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of union with the oligarchy of the bureau. The emigrants of the established churches were very often men of wealth ; and, on the average, they ranked, at all events, beyond any other class in this respect. With the officials, they were generally strong enough to make their profession fashionable, though not popular.

In the lower provinces, this fiction of established churches went little further than the creation of a bishopric and the elevation of the bishop to the Council, as a quasi Lord Spiritual, on the English plan. There was a grant from the Home government in aid of the church of England, and an apology for a grant to that of Scotland. And, by virtue of the highchurch composition of the Bureaucratic Councils, there was no small share of influence and patronage exercised in favor of “the church” as a temporal-endowment-loving corporation. But here the matter rested. Of late years, the grants in aid of the richest sect of the colonies have been cut down; and, under the popular influence which has effected this object, they must soon cease entirely. The same influence has dealt and is dealing heavy blows on the church ascendency in their Councils. In fact, with the exception of Newfoundland, where the great numerical preponderance of the Catholic body has had its influence on the controversy, it may be said to be now nearly over.

In the Canadas, the case is far otherwise. Besides the influences above described, and common to all the colonies, the Constitutional Act of 1791 inflicted on these colonies a provincial endowment for a future establishment. The Catholic church was found established and liberally endowed at the conquest ; and, by the first solemn acts of the conquerors, it was for ever guarantied in its endowments, and, with a few reservations of minor importance, in its other rights and claims. Among the latter was a claim of tithe, — not the tenth part of the produce of the country, however, but only a twenty-sixth part of the grain crops of the Catholic parishes. This the British government guarantied ; with the reservation, that it should not be exigible by the Romanish church on the lands of any Protestant. To counterbalance, probably, these advantages, it was enacted, in 1791, that an eighth* of all lands thereafter alienated by the Crown, should

* The act says, "equal in value to the seventh of the land so GRANTED," in other words, to an eighth of the whole land, including the reserve. In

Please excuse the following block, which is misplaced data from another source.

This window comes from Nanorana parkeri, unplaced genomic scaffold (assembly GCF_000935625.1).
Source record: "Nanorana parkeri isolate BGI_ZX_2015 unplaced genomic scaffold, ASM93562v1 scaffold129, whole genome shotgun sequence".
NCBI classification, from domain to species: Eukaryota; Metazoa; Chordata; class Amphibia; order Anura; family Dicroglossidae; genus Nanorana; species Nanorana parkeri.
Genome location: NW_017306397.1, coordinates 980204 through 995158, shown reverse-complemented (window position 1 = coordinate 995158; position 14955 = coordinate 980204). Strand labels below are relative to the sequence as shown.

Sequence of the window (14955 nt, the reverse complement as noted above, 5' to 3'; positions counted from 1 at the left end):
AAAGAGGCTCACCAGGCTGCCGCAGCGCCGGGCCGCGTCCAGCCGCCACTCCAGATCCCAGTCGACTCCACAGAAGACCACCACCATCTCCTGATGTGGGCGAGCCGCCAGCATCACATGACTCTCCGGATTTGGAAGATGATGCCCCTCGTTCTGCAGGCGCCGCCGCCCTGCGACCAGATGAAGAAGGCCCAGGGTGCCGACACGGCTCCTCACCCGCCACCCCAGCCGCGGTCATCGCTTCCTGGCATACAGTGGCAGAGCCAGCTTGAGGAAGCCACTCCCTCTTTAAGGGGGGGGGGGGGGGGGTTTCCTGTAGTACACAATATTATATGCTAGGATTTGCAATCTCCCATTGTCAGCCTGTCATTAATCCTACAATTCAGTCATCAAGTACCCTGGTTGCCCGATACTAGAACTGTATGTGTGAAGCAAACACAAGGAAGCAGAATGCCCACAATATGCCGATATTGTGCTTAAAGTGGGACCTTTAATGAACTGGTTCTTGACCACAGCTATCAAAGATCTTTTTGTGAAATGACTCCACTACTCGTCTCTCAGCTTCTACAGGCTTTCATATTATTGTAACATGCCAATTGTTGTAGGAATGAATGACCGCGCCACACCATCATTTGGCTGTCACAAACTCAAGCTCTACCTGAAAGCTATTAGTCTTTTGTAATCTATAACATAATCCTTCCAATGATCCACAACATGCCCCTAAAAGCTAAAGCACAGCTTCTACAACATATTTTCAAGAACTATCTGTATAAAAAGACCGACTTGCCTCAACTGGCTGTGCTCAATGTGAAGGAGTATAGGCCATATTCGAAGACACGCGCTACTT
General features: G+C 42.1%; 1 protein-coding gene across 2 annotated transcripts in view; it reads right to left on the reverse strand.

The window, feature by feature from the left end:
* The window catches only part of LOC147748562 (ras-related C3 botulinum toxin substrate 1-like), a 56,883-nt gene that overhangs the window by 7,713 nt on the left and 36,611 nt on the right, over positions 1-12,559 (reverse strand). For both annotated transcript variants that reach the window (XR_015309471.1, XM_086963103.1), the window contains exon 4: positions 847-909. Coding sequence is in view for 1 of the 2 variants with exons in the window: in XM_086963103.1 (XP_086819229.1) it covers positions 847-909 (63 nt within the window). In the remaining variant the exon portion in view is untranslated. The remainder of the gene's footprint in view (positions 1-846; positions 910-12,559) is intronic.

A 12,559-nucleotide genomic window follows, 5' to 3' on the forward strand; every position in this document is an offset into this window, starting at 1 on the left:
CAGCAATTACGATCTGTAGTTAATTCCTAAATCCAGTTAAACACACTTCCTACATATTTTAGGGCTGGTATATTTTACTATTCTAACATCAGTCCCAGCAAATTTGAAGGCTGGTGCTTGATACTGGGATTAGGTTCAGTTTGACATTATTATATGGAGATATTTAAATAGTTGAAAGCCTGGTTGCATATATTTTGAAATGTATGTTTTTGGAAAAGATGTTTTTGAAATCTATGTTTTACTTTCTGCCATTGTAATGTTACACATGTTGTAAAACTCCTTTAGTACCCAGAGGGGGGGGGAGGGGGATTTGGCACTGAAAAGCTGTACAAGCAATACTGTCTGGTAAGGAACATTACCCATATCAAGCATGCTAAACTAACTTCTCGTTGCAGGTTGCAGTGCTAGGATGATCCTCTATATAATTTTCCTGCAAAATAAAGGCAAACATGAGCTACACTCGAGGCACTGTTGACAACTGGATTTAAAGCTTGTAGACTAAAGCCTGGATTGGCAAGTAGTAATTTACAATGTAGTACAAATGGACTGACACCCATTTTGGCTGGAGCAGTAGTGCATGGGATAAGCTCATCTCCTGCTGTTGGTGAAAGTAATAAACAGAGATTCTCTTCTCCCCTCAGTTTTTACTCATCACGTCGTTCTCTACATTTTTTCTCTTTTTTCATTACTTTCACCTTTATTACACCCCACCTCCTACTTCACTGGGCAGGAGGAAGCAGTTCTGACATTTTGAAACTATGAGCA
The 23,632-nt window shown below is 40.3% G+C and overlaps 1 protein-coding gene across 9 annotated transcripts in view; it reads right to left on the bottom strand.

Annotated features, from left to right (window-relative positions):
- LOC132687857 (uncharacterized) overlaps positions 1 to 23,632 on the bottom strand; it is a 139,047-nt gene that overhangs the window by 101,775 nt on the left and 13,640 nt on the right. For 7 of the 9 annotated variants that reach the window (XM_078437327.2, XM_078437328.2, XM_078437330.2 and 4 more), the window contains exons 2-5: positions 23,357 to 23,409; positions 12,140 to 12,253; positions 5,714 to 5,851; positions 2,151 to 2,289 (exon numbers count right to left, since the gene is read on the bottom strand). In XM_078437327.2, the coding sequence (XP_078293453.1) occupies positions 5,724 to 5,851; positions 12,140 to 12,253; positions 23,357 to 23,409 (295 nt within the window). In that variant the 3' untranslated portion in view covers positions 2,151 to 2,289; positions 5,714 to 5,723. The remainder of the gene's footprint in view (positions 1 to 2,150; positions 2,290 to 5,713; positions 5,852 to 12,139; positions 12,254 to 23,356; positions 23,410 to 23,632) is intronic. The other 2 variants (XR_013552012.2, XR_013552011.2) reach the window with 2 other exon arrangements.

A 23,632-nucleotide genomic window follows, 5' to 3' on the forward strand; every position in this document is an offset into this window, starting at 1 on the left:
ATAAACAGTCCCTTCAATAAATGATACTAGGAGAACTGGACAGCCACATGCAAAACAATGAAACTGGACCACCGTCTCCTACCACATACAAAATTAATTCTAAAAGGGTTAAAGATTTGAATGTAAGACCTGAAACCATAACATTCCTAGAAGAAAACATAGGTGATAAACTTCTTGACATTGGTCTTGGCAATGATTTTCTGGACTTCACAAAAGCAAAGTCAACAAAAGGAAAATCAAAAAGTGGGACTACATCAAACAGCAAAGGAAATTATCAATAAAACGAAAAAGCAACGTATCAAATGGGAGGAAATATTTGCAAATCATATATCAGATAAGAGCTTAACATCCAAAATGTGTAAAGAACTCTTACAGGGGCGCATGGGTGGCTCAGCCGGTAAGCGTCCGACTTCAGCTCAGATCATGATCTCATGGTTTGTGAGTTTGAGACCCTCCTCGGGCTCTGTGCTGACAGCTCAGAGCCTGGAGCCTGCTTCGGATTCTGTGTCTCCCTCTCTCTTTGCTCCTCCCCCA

be set off from time to time “for the support and maintenance of a Protestant clergy.Of what sect this - Protestant Clergy” was to be, did not appear ; though from the power, which another part of the act gives to the Crown, of erecting, by a certain procedure, “rectories of the Church of England” in the colonies, and endowing them out of these reserves, it has been insisted upon by the adherents of that church, that no other sect could have been had in view in the act at all. The Provincial legislatures were prohibited by it from making any laws touching these “clergy reserves,” or the uses they should be put to, without the virtual permission of the Imperial Parliament in each case ; all such acts requiring to be laid before both Houses, previous to the royal assent being given them. It is quite beyond our power here to go into the tedious history of this fertile source of discord in the unlucky colonies that have been cursed with it. In Lower Canada, though a crying evil, it has been less a source of religious animosity than in Upper ; for the reasons, that the entire amount of the reserves there is less, their value smaller in proportion, the number of Protestants to dispute about them not one fifth of the inhabitants of the colony, and other all-engrossing matters of dispute of which we shall speak presently) forcing them to stand as much as possible together, against a common antagonist. But, in Upper Canada, the mischiefs that have flowed from it are almost endless. The violence of the controversy between the different sects of Protestants, led the Crown, many years since, to take no measures that should give interpretation to the doubtful pliraseology of the act, till the local legislature should have passed a bill for that purpose ; after which it (the Crown) would use its influence with the Imperial Parliament, to procure its acquiescence in the terms of such bill. Year after year, accordingly, this question has been debated in Upper Canada, in Parliament and out of Parliament, perplexing all other party quarrels, and embittering them by the most abundant infusion of the gall of sectarian animosity. Bargains, almost without number, have been proposed be